Since when has Wisconsin been considered a swing state? This entire election cycle we’ve been told the main swing states that will decide the presidential election are Ohio, Virginia and Florida. In fact a new NBC/Wall Street Journal poll released today has those three as swing states.
A week after President Barack Obama’s lackluster debate performance, Republican challenger Mitt Romney has made some gains in three key swing states among those most likely to vote, according to the latest round of NBC News/Wall Street Journal/Marist polls.
Romney and Obama remain in a virtual tie in Virginia and Florida, and the Democratic incumbent maintains a slight advantage in Ohio.
Romney saw his largest gain in Virginia, where he now edges the president 48 percent to 47 percent, a 3-point reversal from last week’s poll, released the day of the first presidential debate. The spread is within the poll’s margin of error.
In Florida, before the debate, it was a 1-point race with Obama leading 47 percent to 46 percent. Now, it is still a 1-point race with Obama leading 48 percent to 47 percent.
Romney has gained in Ohio according to this one, yet absurdly they have a D+11 sample margin. How ridiculous is that?
In Ohio, where there has been a renewed focus by the Romney campaign after the former Massachusetts governor’s strong debate performance, Obama leads 51 percent to 45 percent. That’s a 2-point uptick for Romney.
But the Ohio poll also included an 11-point advantage for self-described Democrats — 40 percent to 29 percent for Republicans. Last week’s poll had a narrower 5-point advantage for Democrats. . (In 2008, the party identification split was 39 percent Democrat and 31 percent Republican, according to exit polls.)
So in one week they added an extra 6% Democrats and Obama lost ground? The breakdown is here once you’re done laughing.
Now, however, the new Qunnipiac poll no longer has either Ohio or Florida as swing states, replaced by Colorado and Wisconsin, which hasn’t gone GOP since 1984.
Mitt Romney is seen by more voters in three battleground states as a strong leader after his dominant debate performance last week, but perceptions that the economy is improving remain a buttress for President Obama as the 2012 campaign comes down to its final weeks.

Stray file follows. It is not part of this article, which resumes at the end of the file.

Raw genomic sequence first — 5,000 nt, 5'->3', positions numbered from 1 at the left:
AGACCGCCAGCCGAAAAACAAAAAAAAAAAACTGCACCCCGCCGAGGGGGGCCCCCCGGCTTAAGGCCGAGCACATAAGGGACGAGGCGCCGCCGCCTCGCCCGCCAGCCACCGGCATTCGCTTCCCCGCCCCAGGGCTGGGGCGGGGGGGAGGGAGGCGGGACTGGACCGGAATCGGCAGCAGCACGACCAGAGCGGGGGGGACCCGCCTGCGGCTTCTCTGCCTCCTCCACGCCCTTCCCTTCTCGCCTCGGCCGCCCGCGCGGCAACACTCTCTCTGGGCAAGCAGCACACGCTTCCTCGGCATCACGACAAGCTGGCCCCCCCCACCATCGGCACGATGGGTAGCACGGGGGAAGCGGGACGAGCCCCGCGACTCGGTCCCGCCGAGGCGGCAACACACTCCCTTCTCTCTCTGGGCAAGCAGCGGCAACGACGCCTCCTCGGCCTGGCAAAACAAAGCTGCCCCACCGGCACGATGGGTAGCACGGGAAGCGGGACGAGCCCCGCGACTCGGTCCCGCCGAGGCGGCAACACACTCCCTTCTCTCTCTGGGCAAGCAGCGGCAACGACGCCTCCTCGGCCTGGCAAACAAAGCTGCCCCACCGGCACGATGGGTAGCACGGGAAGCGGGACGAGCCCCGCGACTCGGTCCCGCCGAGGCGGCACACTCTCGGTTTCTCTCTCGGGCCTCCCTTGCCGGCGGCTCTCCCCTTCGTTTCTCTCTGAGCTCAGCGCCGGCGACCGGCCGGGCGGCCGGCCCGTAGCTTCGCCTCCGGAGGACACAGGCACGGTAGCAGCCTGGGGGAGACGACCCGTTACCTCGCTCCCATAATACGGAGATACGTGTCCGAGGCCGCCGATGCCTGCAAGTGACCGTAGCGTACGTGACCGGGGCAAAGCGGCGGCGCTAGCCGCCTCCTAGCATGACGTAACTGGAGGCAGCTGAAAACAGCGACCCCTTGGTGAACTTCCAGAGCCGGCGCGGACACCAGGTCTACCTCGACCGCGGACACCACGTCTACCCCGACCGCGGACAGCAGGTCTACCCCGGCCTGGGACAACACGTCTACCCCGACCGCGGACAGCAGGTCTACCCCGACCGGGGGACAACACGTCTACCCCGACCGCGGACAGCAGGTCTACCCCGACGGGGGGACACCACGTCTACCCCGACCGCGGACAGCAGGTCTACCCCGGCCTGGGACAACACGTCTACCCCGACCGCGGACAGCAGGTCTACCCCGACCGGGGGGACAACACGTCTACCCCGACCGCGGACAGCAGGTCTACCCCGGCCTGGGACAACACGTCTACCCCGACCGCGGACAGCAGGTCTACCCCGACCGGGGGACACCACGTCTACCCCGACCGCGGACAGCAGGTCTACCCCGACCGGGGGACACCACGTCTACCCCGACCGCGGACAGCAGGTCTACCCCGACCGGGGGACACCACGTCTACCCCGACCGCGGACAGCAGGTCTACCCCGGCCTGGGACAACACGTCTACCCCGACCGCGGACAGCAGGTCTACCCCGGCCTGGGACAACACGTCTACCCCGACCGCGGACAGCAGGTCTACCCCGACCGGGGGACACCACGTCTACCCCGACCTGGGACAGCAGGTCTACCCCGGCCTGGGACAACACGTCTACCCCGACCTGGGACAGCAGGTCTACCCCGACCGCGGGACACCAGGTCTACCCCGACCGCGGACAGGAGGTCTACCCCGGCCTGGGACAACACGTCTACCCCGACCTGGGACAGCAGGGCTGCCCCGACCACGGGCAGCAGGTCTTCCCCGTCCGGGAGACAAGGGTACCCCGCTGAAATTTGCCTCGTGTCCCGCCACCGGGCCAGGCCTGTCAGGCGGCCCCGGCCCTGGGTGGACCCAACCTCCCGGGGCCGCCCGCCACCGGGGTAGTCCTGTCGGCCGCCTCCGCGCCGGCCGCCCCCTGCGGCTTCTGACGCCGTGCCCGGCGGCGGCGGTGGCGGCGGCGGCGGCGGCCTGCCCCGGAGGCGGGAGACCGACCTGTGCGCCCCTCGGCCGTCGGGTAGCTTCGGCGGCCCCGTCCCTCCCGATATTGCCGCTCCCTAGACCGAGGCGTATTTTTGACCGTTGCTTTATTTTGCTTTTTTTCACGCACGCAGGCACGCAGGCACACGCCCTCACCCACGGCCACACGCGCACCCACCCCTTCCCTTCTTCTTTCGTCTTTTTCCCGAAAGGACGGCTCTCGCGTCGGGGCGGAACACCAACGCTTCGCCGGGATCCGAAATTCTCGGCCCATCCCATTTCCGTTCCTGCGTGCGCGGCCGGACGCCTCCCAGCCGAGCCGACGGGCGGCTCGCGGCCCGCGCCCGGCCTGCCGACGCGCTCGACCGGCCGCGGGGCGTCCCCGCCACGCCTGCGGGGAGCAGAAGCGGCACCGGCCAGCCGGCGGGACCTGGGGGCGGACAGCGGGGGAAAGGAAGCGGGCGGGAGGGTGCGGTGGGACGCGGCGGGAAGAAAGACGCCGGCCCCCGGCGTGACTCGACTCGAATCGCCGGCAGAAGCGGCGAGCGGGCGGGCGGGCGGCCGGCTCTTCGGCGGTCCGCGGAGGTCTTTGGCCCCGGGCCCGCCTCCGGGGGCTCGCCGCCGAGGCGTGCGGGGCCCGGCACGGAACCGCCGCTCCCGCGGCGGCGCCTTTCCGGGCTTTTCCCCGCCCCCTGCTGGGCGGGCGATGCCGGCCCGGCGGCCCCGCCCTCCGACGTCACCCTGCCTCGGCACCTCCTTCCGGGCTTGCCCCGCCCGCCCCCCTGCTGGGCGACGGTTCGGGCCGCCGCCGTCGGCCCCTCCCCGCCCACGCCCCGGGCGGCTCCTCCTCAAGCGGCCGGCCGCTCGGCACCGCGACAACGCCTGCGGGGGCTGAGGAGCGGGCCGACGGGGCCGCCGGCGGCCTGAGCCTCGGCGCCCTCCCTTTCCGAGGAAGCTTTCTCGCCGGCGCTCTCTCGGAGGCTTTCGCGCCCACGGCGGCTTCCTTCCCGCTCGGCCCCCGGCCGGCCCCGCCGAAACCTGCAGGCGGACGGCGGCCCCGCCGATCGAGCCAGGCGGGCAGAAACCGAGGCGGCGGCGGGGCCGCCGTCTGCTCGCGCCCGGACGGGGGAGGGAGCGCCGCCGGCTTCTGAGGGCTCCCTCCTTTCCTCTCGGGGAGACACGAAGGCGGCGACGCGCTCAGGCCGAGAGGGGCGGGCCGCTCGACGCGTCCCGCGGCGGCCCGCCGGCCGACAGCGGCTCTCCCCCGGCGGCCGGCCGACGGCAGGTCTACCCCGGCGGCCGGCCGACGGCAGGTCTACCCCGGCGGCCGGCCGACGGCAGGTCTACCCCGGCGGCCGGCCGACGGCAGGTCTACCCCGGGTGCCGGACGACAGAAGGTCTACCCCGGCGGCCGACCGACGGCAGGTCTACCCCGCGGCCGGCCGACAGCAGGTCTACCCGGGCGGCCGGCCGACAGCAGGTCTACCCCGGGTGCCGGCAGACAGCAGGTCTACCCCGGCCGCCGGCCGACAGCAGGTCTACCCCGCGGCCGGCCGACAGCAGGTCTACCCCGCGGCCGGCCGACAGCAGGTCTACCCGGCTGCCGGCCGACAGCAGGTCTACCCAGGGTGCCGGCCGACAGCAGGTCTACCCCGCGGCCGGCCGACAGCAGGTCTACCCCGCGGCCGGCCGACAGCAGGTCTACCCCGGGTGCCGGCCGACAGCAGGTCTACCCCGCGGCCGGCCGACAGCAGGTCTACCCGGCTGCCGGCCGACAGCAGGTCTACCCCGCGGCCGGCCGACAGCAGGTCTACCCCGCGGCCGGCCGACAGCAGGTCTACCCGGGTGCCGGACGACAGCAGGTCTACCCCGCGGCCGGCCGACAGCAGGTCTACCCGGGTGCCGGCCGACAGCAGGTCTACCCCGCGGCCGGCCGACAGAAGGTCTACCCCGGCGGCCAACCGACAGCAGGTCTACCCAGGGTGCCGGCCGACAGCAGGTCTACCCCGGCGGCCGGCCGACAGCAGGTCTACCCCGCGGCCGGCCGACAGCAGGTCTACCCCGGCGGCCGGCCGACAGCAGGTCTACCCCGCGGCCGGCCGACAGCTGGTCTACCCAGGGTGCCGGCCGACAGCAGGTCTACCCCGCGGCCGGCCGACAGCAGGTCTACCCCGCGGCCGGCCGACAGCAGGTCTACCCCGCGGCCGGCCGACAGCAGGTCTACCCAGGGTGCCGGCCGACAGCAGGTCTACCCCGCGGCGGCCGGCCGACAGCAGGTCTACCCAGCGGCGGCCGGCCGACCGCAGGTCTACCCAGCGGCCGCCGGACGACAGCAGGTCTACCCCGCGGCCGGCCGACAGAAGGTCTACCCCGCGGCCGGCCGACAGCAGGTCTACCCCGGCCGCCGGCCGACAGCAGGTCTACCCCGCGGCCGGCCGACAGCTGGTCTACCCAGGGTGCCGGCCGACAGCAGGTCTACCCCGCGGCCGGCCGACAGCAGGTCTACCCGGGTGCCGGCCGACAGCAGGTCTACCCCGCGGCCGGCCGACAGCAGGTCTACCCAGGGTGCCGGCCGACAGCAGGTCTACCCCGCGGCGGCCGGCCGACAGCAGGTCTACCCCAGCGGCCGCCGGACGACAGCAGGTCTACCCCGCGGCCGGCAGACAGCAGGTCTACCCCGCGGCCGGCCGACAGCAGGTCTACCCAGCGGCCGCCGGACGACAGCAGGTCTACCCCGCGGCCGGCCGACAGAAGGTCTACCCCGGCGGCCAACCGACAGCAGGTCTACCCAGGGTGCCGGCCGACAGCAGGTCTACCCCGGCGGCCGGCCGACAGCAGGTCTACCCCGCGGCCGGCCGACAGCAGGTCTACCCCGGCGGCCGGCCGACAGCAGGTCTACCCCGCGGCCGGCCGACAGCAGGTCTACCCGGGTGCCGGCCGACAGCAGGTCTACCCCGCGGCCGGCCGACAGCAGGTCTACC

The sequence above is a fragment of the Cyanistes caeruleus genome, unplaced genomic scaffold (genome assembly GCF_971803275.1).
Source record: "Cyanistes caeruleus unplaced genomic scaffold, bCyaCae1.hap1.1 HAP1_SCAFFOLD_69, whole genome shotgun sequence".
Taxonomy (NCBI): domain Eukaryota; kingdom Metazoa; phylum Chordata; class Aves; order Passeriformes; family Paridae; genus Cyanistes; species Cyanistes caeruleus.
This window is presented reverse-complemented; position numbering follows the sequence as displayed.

The latest Quinnipiac University/New York Times/CBS News poll, of likely voters in the three states, Colorado, Virginia and Wisconsin, found no sharp movement after the debate and the news last Friday that the unemployment rate in September had dropped below 8 percent for the first time since Mr. Obama took office.
But the poll suggested that Mr. Romney had gained strength in a number of ways since last month and that Mr. Obama’s best defense is the somewhat brighter economic outlook and the fact that voters continue to relate to him more than they do to his opponent.
Mr. Romney’s backers now support him more fervently than before. He is running stronger in particular among those who say they are paying especially close attention to the race. He retains his dominance on the issue of handling the federal budget deficit and seems to have stabilized his showing on handling of the economy.
About two-thirds of the voters in each state said Mr. Romney has strong leadership qualities, more than said the same of the president.
The breakdowns are here. They have Wisconsin 31D/27R/37I, Colorado 27D/29R/39I and Virginia 31D/28R/35I. Romney trails by only three points in Wisconsin, by five in Virginia and leads by a point in Colorado. So Virginia’s a split in these two polls, and Romney gains ground in Ohio in the Marist poll with the ridiculous D+11 sample.